COAST GUARD KEEPS AMERICAS WATERWAYS SAFE AFTER SEPT. 11

MIAMI – During this time of remembrance for those who lost their lives during the horrific attacks which took place Sept. 11, 2001, the Coast Guard wishes to remind the American public that without a doubt, America is safer today than it was six years ago.

“Through the tireless efforts of our members, the Coast Guard has increased awareness of cargo, people, and vessels entering, departing or transiting U.S. ports and waterways,” said Luis Diaz, the deputy public affairs officer for Coast Guard District Seven. “We’ve developed a maritime security system to address international shipping; we’ve increased our presence in ports and waterways for deterrence purposes; and we’ve built a greater response capability so that if an incident does occur we have the capabilities to adequately respond.”

Since transferring to the Department of Homeland Security in 2003 the Coast Guard continues to perform all of its assigned missions and have achieved specific accomplishments including:

  • Spearheading the International Ship and Port Facility Security Code, which requires all ships and ports engaged in international trade to submit port facility and ship security plans to their home governments.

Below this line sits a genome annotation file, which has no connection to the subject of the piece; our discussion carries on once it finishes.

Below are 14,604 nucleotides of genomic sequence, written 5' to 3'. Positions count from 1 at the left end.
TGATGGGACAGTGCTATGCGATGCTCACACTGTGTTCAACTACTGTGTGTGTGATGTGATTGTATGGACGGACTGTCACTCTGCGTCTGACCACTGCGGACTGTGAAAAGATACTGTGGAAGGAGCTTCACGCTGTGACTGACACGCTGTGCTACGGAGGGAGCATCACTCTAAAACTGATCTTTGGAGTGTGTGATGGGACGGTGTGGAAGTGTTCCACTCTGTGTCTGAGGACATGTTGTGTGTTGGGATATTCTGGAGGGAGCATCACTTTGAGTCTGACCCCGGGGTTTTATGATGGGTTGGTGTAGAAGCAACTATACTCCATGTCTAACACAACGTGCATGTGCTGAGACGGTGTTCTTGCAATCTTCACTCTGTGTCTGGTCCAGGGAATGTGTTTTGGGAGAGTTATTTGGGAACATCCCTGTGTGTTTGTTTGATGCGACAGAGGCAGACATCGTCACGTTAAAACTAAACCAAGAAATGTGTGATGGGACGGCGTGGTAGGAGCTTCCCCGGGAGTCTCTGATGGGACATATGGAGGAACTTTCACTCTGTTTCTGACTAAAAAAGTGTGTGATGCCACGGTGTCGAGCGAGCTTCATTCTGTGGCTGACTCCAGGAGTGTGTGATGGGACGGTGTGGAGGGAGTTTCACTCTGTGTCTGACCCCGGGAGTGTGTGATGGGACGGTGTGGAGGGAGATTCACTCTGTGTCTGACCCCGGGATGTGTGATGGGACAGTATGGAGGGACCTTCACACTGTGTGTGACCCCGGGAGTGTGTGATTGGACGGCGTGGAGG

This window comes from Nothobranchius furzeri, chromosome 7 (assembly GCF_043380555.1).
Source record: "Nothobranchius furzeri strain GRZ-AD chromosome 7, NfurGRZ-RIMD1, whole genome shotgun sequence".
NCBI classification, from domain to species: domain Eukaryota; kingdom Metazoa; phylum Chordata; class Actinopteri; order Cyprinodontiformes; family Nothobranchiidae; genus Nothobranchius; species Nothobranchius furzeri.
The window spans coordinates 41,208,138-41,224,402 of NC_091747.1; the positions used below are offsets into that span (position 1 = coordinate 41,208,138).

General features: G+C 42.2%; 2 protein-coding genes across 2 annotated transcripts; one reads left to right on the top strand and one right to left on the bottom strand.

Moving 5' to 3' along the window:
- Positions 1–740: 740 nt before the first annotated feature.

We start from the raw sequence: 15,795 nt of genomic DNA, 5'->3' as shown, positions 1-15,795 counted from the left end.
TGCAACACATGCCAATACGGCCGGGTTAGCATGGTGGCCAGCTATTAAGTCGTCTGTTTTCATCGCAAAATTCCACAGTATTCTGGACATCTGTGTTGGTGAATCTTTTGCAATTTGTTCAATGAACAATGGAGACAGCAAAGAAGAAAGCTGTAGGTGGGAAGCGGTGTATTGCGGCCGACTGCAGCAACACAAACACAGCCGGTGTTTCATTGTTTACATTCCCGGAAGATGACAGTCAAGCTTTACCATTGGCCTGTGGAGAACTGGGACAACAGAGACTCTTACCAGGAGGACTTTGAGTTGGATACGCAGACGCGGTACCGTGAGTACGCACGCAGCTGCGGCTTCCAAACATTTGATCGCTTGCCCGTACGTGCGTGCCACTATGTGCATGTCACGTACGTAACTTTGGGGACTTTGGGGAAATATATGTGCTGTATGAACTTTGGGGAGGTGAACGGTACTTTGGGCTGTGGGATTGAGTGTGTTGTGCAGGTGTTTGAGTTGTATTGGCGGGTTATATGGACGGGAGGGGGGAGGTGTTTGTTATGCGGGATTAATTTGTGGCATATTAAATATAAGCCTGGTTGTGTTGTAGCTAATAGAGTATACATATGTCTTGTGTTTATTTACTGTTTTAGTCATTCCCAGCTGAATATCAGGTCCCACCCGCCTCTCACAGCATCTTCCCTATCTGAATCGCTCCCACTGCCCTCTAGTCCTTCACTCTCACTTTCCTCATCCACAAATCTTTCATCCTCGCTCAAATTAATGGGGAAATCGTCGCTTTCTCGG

• Requiring vessels to submit detailed and specific information (crew, cargo, etc…) 96 hours before arrival to a U.S. port.
  • Similar to a neighborhood watch, America’s Waterway Watch (AWW) was created by the Coast Guard as a means to allow waterfront users to detect and report suspicious activity that may be related to terrorism.
  • Stood up the Deployable Operations Group, whose mission is to provide organized, equipped and trained deployable specialized forces units to Coast Guard and interagency operational and tactical commanders.

America’s ports and waterways are safer and more secure today than they were six years ago. The Coast Guard will, however, continue to pursue initiatives, technologies and programs to identify and mitigate threats to our 361 ports and 95 thousand miles of shoreline.

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